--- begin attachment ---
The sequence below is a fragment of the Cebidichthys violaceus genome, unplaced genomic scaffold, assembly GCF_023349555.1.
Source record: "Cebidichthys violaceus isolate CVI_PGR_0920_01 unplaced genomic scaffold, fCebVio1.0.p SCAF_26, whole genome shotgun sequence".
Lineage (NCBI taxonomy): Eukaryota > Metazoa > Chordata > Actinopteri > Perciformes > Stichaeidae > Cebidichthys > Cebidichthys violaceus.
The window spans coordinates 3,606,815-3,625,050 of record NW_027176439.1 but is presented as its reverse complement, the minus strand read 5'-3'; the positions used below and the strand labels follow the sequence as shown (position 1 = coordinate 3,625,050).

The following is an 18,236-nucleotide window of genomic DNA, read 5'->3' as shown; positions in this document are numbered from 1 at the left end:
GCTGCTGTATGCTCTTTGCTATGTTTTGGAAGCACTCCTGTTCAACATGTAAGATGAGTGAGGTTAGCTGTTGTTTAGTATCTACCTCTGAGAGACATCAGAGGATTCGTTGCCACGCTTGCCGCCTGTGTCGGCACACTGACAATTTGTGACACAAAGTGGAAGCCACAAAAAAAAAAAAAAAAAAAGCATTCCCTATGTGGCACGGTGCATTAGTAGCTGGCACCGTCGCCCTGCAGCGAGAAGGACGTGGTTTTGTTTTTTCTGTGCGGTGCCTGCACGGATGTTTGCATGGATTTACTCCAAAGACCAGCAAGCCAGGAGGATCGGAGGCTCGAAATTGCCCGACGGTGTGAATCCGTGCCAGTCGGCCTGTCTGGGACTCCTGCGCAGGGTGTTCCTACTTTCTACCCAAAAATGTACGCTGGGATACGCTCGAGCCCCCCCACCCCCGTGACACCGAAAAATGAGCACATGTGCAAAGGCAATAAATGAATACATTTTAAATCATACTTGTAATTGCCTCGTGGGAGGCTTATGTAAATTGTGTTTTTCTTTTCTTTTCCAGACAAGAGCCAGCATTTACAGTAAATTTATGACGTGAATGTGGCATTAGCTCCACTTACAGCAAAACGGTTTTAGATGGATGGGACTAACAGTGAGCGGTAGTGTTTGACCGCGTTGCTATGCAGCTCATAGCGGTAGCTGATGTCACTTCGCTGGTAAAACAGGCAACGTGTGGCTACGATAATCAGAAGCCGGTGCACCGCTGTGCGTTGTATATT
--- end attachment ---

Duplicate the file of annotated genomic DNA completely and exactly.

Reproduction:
The sequence below is a fragment of the Cebidichthys violaceus genome, unplaced genomic scaffold, assembly GCF_023349555.1.
Source record: "Cebidichthys violaceus isolate CVI_PGR_0920_01 unplaced genomic scaffold, fCebVio1.0.p SCAF_26, whole genome shotgun sequence".
Lineage (NCBI taxonomy): Eukaryota > Metazoa > Chordata > Actinopteri > Perciformes > Stichaeidae > Cebidichthys > Cebidichthys violaceus.
The window spans coordinates 3,606,815-3,625,050 of record NW_027176439.1 but is presented as its reverse complement, the minus strand read 5'-3'; the positions used below and the strand labels follow the sequence as shown (position 1 = coordinate 3,625,050).

The following is an 18,236-nucleotide window of genomic DNA, read 5'->3' as shown; positions in this document are numbered from 1 at the left end:
GCTGCTGTATGCTCTTTGCTATGTTTTGGAAGCACTCCTGTTCAACATGTAAGATGAGTGAGGTTAGCTGTTGTTTAGTATCTACCTCTGAGAGACATCAGAGGATTCGTTGCCACGCTTGCCGCCTGTGTCGGCACACTGACAATTTGTGACACAAAGTGGAAGCCACAAAAAAAAAAAAAAAAAAAGCATTCCCTATGTGGCACGGTGCATTAGTAGCTGGCACCGTCGCCCTGCAGCGAGAAGGACGTGGTTTTGTTTTTTCTGTGCGGTGCCTGCACGGATGTTTGCATGGATTTACTCCAAAGACCAGCAAGCCAGGAGGATCGGAGGCTCGAAATTGCCCGACGGTGTGAATCCGTGCCAGTCGGCCTGTCTGGGACTCCTGCGCAGGGTGTTCCTACTTTCTACCCAAAAATGTACGCTGGGATACGCTCGAGCCCCCCCACCCCCGTGACACCGAAAAATGAGCACATGTGCAAAGGCAATAAATGAATACATTTTAAATCATACTTGTAATTGCCTCGTGGGAGGCTTATGTAAATTGTGTTTTTCTTTTCTTTTCCAGACAAGAGCCAGCATTTACAGTAAATTTATGACGTGAATGTGGCATTAGCTCCACTTACAGCAAAACGGTTTTAGATGGATGGGACTAACAGTGAGCGGTAGTGTTTGACCGCGTTGCTATGCAGCTCATAGCGGTAGCTGATGTCACTTCGCTGGTAAAACAGGCAACGTGTGGCTACGATAATCAGAAGCCGGTGCACCGCTGTGCGTTGTATATT